Carla’s Song

CARLA’S SONG is a superbly performed and moving if regrettably somewhat frustrating movie, released in 1996, barely seen outside film festivals (whispering 305th place in the US box office). Written by Paul Laverty (Bread and Roses), it was his first in a line of pointed social-issue collaborations with Ken Loach, a fearless director unafraid to poke at hornet’s nests of class and conditions that the powerful would prefer left alone. Like their closest American counterpart, John Sayles, the bold yet sensitive duo of Loach and Laverty tackle large themes by focusing on impacted individuals and relationships. People and problems: caring about the former, addressing the latter.

Glasgow, Scotland, 1987. City bus driver ‘George Lennox’ (Robert Carlyle) intervenes one day when a female passenger without a ticket is harassed by a transit inspector. Helping her evade trouble, intrigued by her persona and situation, he discovers ‘Carla’ (Oyanka Cabezas) is a refugee from Nicaragua. After their evolving relationship takes a serious turn, he impulsively buys them tickets back to her country, so he can better understand and she can hopefully resolve the scarring grief that torments her. George is smitten and willing, but the reality on the ground in her spirited but ravaged homeland makes for a brutal education in cause & effect.

Laverty’s debut screenplay was based on his three years spent in Nicaragua, documenting Contra atrocities (Reagan’s CIA-guided “Freedom Fighters”), his script fitting the sweet and tentative fictional romance into a real-life horror story, the Rape of Central America. Unlike the seasoned and cynical journalists of Salvador and Under Fire, George’s earnest, naïve working stiff is unprepared for a world he barely knew existed, and Carlyle’s acting is faultless. But the bracingly honest and winning Cabezas is the broken but still beating heart of the piece. The 24-year-old dancer learned sufficient English during the making of the film, and her own experiences in Nicaragua are achingly reflected in her performance: that emotionally churning delivery isn’t ‘acting’ but inhabitation. Her smile lights up the screen, her tears bruise your heart.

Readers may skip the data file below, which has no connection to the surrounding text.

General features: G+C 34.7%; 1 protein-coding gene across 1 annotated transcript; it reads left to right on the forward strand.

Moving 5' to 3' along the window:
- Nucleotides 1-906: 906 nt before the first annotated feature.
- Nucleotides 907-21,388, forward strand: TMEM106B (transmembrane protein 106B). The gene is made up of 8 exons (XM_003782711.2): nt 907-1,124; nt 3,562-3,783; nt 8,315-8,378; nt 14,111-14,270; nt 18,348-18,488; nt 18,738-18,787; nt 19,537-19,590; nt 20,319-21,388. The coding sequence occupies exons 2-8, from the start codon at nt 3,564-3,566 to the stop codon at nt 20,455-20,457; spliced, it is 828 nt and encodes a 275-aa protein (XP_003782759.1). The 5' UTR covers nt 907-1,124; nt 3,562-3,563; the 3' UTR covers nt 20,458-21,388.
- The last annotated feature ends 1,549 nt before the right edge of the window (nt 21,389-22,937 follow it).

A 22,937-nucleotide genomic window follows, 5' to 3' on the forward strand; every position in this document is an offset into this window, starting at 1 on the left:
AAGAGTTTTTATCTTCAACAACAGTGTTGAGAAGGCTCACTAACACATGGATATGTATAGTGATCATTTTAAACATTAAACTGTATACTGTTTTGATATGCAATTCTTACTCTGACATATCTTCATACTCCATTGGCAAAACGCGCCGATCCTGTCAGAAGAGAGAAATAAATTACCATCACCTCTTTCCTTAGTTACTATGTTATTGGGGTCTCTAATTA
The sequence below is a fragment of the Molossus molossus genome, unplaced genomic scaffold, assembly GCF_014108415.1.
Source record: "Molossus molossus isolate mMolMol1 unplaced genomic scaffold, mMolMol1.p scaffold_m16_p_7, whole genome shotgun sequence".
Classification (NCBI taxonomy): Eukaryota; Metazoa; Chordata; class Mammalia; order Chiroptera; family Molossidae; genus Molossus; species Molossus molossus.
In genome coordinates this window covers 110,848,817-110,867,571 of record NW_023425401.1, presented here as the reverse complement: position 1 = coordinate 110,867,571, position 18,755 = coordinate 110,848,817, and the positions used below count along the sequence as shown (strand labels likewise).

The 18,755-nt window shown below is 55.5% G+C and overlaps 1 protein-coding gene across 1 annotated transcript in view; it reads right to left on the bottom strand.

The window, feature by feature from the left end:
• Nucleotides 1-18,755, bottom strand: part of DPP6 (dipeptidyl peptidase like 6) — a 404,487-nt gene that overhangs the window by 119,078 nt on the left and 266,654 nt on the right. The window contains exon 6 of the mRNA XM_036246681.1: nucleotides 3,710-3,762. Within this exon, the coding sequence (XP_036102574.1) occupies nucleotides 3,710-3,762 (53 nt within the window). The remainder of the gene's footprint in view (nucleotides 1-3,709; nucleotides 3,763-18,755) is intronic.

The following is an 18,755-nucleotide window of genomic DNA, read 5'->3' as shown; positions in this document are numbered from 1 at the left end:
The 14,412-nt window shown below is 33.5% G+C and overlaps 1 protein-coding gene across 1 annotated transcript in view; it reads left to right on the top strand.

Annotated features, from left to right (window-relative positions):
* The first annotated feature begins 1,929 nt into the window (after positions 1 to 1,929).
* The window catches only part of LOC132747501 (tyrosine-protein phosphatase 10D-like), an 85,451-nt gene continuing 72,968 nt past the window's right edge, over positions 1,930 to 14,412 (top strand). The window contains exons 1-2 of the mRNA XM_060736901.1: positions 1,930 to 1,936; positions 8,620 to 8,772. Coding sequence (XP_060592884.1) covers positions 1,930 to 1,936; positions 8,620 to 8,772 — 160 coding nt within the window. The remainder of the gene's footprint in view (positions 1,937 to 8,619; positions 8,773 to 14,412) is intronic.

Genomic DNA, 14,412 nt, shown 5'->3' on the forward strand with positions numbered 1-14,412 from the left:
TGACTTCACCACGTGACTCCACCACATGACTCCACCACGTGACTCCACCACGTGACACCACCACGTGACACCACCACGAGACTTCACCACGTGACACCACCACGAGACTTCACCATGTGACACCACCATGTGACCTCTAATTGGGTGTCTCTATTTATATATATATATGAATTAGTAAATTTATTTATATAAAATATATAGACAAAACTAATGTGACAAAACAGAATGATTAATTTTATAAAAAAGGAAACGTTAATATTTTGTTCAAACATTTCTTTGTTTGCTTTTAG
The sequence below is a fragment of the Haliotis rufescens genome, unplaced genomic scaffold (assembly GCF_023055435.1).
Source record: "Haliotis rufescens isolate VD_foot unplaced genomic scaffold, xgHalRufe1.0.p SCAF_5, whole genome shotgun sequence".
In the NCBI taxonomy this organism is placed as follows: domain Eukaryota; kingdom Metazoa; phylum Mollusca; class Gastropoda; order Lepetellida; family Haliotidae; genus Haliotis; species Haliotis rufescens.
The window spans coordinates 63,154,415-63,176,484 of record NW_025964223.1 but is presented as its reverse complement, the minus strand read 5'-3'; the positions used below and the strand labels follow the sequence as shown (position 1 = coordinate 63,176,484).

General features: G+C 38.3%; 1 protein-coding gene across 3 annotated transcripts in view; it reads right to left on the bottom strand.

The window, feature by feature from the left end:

The downside to the gutsy acting, rugged location shooting and the important statement about the human cost of political chess moves is that during at least half of the time focus is undercut by the bad choice of woefully insufficient subtitles, which render a good deal of the dialogue, especially in Scotland, barely understandable. When the plot shifts to Nicaragua, it improves thanks to subtitles of the Spanish speakers, but even that is scattershot. Perhaps the idea was to give the viewer an “immersive” feeling, and that’s what you need to accept, since, unless you’re a native of Glascow and/or fluent in Spanish, you’re on your own. Irritant aside, a vital and affecting film.

With Scott Glenn, Gary Lewis and Richard Loza. 125 minutes.

 

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